## Factoring Mersenne Numbers

As we have seen, the possible factors of numbers of the form
2p – 1 are limited by the Mersenne factor theorem. This has enabled an efficient computerized search for the factors of large integers of this form. The integer q divides 2p – 1 only if 2p ≡ 1 (mod q), which can be quickly checked with PowerMod. At the time of this writing, all Mersenne numbers up to 21201 – 1 have been fully factored. A Wolfram Demonstration that illustrates these can be found here. The GIMPS project has also led to the discovery of large factors of many Mersenne numbers as a byproduct of its primality testing. A recent paper that presents a modern approach to this problem, along with 17 new factorizations, can be found here. The largest number factorized was 21199 – 1; its smallest newly found factor has 76 decimal digits. Its smallest factor is actually 23. The total computer time for this effort was nearly 7,500 core years.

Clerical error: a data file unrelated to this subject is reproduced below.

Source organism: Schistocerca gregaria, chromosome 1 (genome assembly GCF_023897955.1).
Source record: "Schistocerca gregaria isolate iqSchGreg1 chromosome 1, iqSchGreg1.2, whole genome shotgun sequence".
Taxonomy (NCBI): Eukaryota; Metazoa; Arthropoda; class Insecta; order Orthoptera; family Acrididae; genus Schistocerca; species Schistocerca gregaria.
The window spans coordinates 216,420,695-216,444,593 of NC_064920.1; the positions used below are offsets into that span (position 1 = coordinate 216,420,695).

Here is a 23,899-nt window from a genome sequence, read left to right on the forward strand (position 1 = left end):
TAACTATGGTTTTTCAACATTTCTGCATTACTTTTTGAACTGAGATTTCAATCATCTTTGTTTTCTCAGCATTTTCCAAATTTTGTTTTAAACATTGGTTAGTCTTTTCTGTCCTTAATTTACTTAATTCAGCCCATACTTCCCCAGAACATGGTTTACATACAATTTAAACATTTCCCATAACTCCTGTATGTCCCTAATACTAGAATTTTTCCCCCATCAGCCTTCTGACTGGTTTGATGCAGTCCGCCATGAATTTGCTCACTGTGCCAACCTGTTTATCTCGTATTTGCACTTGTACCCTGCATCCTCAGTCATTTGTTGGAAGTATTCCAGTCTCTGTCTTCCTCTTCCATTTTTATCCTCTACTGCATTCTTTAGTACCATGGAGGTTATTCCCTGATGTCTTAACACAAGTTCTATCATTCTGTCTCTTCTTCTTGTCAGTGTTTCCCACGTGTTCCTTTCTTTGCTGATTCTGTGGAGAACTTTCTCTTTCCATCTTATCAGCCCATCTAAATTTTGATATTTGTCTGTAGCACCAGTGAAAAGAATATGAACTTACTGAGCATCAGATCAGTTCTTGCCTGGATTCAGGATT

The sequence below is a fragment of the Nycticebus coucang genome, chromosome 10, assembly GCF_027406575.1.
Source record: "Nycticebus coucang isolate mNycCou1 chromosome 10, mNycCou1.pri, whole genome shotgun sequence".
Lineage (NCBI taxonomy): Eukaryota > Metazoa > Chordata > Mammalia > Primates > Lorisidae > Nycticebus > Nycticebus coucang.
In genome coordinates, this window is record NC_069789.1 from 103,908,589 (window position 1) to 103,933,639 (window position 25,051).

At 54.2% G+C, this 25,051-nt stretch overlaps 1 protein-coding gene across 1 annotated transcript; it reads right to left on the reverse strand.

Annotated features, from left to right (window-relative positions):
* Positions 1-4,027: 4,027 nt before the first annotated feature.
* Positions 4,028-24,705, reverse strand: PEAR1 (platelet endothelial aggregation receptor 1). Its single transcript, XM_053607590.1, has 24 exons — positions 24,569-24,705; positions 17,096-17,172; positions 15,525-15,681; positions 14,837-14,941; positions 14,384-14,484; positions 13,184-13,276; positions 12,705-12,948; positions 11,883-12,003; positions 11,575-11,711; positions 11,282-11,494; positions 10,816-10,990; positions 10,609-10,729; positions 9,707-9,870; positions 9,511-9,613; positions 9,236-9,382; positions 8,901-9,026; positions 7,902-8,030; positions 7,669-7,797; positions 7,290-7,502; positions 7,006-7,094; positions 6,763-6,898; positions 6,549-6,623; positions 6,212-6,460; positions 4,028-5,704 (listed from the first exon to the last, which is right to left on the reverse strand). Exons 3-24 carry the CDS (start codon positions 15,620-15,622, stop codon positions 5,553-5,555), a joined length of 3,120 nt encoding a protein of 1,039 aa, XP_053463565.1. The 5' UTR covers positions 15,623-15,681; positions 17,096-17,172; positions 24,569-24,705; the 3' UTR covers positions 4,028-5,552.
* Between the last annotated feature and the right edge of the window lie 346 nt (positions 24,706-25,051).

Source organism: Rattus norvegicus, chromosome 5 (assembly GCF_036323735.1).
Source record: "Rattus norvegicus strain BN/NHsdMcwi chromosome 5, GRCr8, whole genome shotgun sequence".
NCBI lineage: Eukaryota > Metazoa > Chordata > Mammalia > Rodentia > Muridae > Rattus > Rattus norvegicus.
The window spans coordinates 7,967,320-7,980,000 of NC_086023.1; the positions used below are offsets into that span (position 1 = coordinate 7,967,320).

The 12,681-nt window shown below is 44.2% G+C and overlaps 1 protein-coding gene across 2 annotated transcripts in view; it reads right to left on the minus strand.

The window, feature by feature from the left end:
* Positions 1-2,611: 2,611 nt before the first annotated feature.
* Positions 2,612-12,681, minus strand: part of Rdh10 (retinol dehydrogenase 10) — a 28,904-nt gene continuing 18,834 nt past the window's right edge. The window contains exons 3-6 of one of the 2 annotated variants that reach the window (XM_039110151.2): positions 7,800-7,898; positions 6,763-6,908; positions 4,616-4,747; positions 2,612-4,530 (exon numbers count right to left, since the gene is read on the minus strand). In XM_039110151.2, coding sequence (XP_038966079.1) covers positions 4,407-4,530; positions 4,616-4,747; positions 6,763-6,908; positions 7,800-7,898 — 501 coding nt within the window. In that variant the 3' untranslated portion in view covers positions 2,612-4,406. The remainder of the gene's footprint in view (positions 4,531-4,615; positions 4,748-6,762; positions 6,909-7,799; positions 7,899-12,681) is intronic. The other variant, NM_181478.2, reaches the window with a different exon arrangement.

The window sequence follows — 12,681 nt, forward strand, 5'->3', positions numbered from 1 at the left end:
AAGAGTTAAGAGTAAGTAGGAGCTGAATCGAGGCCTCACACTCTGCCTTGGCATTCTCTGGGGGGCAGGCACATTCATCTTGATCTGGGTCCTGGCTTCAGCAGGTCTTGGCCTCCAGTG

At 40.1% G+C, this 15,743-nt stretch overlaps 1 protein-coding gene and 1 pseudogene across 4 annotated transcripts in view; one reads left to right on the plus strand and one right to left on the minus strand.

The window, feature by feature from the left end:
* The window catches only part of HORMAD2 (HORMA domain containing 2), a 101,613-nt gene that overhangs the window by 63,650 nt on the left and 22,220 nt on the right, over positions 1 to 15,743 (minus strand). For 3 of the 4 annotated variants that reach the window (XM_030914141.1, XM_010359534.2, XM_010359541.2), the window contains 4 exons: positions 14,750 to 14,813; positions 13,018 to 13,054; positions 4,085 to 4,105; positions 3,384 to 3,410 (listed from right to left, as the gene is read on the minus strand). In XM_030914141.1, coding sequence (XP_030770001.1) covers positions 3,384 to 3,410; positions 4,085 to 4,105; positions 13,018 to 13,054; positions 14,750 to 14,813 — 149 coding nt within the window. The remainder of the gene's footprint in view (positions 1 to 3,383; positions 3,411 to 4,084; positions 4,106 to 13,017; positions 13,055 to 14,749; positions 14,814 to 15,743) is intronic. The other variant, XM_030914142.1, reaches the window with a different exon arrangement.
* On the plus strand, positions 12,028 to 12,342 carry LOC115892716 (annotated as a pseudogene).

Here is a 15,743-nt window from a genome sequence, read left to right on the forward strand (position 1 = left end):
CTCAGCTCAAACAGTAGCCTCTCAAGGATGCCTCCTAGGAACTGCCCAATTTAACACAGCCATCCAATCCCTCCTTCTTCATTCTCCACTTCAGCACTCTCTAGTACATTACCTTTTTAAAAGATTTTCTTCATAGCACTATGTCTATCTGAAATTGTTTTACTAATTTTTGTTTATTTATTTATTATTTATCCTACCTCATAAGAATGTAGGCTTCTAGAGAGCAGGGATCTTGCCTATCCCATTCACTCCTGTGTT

We can quickly find the first few factors of 21201 – 1 using the Wolfram Language function FactorInteger.

The Wolfram Language has cataloged of all of the Mersenne primes discovered to date, with ordering up to #44. Access to this information is provided by the functions MersennePrimeExponent and MersennePrimeExponentQ.